I want to tell you a bit of my journey in coming to understand this doctrine the way I do. I hope this is helpful for giving context to our conversation.
I understand that this is a subject that can cause stress, confusion and anxiety. In my journey to understanding this doctrine I have experienced all of that. It is a big one! So, when the time comes that this doctrine shows up in the passage I am preaching on in a given week, I am always a little bit extra stressed, knowing that there is potential for strife because of what I will say. This is not the only doctrine I preach that causes this type of stress, but this one causes it most easily.
I also want to say up front that I don’t require anyone to believe what I believe. I will always gladly enter into conversation with other truth-seekers. I want what I believe to be pressed and tested. I want to either repent of what I believe and believe the truth or I want to fortify what I believe and be strengthened.
This is not a doctrine that I grew up believing. I was aware of it while I was growing up but was never required to believe it… and I didn’t. In fact, I mocked this belief and generally believed the opposite all the way into my late 20s. It wasn’t until after God began to call me into ministry and I began to really take his word more seriously that I began to believe what I do about his sovereignty.
In 2007, knowing that God would eventually move me into pastoring somewhere, I began to take Bible college courses. In one of the first courses I took the prof asked if we had read the Bible from cover to cover. Although I had read the Bible all of my life I realized that I never had disciplined myself to read it from front to back. And so I set out to do that.
I still remember over that year of reading coming to the realization numerous times that God really did seem to work in ways that were different from what I believed. The stories of Pharaoh and the plagues, Job, and Paul’s writings in Romans were beginning to confirm to me that I was not on track with what I believed. It has been a gradual but steady journey since then but each time I read through the Bible again from front to back I am more convinced of God’s sovereignty in all things, including election.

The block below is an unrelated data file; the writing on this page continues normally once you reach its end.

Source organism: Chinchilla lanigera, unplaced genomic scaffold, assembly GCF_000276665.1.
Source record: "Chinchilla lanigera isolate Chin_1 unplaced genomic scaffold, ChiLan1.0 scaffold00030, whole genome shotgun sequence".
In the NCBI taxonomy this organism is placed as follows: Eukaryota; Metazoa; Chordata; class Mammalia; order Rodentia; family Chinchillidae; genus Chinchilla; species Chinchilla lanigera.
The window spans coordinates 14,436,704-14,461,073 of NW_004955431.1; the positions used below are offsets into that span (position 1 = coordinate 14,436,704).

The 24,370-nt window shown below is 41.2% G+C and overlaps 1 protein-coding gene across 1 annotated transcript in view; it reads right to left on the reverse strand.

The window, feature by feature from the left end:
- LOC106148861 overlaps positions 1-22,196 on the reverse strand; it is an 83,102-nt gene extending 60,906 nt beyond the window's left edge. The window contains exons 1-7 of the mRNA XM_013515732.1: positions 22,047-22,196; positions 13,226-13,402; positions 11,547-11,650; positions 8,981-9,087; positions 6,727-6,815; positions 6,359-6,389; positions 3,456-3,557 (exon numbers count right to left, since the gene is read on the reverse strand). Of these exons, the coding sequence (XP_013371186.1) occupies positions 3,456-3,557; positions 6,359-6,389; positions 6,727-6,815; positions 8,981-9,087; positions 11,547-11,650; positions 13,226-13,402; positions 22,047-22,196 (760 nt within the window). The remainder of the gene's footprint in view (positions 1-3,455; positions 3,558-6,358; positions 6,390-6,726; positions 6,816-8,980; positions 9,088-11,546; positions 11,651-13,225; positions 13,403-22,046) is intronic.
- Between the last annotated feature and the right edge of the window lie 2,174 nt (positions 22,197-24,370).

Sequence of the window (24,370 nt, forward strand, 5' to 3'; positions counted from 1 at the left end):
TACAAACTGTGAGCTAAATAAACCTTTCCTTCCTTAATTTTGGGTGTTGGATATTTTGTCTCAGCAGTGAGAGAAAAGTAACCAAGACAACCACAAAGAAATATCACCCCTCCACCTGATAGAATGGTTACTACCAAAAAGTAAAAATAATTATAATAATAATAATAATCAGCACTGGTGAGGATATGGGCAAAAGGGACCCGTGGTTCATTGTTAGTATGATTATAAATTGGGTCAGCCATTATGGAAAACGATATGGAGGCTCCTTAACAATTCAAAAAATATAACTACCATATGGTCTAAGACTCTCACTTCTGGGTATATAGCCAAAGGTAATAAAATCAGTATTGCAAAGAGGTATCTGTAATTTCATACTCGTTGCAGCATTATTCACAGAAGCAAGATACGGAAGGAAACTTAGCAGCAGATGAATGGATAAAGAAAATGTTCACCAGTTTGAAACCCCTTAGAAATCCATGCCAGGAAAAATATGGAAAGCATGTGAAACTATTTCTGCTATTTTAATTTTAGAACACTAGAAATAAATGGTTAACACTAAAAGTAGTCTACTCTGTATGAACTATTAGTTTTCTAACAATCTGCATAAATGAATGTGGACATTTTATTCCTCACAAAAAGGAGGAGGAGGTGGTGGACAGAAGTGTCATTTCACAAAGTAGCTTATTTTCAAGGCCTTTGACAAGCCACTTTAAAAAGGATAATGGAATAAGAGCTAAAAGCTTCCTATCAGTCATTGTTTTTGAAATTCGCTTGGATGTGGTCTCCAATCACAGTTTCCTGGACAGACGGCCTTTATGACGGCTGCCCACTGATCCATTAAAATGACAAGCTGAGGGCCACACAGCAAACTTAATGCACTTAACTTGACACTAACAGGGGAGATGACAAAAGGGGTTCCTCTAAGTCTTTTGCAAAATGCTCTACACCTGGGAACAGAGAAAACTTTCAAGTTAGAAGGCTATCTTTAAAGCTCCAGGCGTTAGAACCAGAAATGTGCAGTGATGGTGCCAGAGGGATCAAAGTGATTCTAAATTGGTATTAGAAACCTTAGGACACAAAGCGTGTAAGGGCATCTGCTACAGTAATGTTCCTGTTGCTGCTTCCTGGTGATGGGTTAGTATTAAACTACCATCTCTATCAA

At first, it was a reluctant realization. “Ugh, it really does work that way?!” was basically where I was at. I really didn’t want to believe it because I knew it would put me in the theological minority. However, over the last dozen or so years it is something that I have become both more convinced of and increasingly comforted by. Now, please don’t read into that that I have it all figured out, or that I no longer feel any discomfort with the implications, or that I am entirely comfortable with some of the conclusions that must be drawn.
As I came to a passage in Thessalonians that I was going to preach that dealt with this doctrine in 2015, I addressed it in a sermon and there was certainly some controversy. In the ensuing conflict some people said to me that they simply did not believe in predestination, that it wasn’t taught in the Bible and I shouldn’t be teaching it. I was baffled at this. My only response was “You can’t NOT believe in predestination. It is clearly taught in the Bible. We might understand it differently but neither of us can say that it isn’t taught in the Bible.”
Early in 2016 I took a seminary course on Calvinism and Arminianism. This was a deep dive into the theology of both sides of this debate and was taught masterfully by Dr. Stan Fowler. I learned many things in this course but I think the best thing I took away from it was the realization that we can believe different things about this doctrine and still work and worship together.
Dr. Fowler demonstrated that there are most certainly passages of scripture that seem to clearly teach one way of seeing things, and other passages that, if read in isolation, lead to a different conclusion. It is up to the student of scripture then, Dr. Fowler told us, to examine everything God’s word says on the subject and decide for ourselves where we believe the greater weight of evidence lies.
In other words, no one should arrogantly believe that they have an airtight case for either side. There is room for difference, and there must be much humility in our conversations.